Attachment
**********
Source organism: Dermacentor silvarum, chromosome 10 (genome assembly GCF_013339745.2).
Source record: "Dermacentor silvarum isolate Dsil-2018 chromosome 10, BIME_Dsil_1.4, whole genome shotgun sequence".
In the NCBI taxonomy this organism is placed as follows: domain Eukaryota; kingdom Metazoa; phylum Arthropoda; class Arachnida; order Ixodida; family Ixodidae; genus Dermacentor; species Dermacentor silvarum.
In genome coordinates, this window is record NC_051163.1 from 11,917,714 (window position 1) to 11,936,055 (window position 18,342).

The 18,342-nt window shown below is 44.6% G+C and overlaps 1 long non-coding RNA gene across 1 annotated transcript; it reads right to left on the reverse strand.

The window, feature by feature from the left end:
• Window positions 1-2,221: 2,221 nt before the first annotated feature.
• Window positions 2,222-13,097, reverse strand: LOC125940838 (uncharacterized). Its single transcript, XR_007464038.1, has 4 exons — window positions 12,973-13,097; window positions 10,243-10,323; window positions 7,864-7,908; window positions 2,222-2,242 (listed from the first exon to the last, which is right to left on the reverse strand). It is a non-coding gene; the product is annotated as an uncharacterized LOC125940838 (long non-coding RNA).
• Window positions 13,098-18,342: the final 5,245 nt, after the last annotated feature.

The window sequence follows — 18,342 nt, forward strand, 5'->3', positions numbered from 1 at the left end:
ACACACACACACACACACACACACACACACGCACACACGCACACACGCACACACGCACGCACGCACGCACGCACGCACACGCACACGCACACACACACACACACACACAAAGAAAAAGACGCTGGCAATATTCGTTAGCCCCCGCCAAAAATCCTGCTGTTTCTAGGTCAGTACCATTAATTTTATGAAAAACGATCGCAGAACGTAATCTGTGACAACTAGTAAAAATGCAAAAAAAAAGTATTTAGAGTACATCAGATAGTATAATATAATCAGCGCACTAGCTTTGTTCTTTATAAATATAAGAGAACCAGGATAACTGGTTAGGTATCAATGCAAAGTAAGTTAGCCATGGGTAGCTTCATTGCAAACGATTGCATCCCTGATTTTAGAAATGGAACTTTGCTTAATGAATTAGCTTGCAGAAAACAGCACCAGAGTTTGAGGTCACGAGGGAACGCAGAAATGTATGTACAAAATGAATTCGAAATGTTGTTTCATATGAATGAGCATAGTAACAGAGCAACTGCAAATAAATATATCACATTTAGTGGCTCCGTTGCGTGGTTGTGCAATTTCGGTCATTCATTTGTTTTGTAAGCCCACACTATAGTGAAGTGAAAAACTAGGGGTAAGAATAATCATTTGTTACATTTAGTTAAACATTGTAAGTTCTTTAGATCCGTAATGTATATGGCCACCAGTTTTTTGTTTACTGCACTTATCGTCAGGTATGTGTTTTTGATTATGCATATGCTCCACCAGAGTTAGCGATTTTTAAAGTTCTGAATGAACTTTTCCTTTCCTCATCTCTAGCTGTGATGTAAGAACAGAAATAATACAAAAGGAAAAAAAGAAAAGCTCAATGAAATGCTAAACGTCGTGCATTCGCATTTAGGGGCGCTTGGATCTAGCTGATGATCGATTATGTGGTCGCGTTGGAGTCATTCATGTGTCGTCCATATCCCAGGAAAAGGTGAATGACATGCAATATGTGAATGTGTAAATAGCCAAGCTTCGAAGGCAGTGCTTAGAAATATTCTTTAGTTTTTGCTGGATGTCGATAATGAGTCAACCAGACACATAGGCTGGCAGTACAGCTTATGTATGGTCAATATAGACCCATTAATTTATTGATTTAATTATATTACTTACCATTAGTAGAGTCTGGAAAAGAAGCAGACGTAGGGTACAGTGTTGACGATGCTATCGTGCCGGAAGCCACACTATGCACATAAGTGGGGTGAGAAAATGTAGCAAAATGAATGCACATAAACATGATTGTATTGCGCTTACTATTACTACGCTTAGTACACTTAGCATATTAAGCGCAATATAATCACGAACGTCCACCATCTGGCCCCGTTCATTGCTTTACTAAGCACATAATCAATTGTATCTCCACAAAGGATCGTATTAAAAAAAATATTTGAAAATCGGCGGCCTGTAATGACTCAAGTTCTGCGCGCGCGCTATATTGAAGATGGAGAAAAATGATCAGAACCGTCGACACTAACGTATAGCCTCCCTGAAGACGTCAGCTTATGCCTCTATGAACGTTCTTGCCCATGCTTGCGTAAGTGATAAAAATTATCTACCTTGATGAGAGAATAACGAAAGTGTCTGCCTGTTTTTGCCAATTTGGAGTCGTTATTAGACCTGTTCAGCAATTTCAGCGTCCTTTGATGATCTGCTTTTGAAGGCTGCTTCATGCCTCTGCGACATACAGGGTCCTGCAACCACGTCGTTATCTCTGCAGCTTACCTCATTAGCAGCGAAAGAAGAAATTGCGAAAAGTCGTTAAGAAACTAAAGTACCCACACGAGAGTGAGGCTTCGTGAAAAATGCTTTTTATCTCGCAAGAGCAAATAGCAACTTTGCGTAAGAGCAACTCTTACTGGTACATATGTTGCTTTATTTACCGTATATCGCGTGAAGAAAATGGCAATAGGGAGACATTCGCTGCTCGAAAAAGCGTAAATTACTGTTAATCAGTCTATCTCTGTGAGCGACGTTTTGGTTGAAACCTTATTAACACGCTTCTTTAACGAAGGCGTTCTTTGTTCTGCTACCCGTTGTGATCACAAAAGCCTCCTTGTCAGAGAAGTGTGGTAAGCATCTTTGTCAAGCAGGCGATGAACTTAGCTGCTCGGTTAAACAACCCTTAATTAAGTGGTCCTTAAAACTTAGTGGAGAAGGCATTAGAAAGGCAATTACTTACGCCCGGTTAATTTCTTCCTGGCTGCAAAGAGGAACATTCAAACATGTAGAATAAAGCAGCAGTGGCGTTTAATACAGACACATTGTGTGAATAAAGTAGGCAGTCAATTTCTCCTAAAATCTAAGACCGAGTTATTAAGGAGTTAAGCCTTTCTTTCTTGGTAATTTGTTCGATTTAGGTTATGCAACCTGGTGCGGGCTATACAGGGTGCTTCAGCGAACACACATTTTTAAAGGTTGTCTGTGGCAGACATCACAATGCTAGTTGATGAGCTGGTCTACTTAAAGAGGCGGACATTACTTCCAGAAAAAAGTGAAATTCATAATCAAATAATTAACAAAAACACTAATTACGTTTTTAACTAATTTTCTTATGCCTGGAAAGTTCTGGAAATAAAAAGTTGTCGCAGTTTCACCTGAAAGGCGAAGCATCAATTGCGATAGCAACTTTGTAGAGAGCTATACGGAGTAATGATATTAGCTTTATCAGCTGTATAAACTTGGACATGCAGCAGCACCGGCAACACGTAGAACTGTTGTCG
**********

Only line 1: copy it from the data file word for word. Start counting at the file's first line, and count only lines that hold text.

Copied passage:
Source organism: Dermacentor silvarum, chromosome 10 (genome assembly GCF_013339745.2).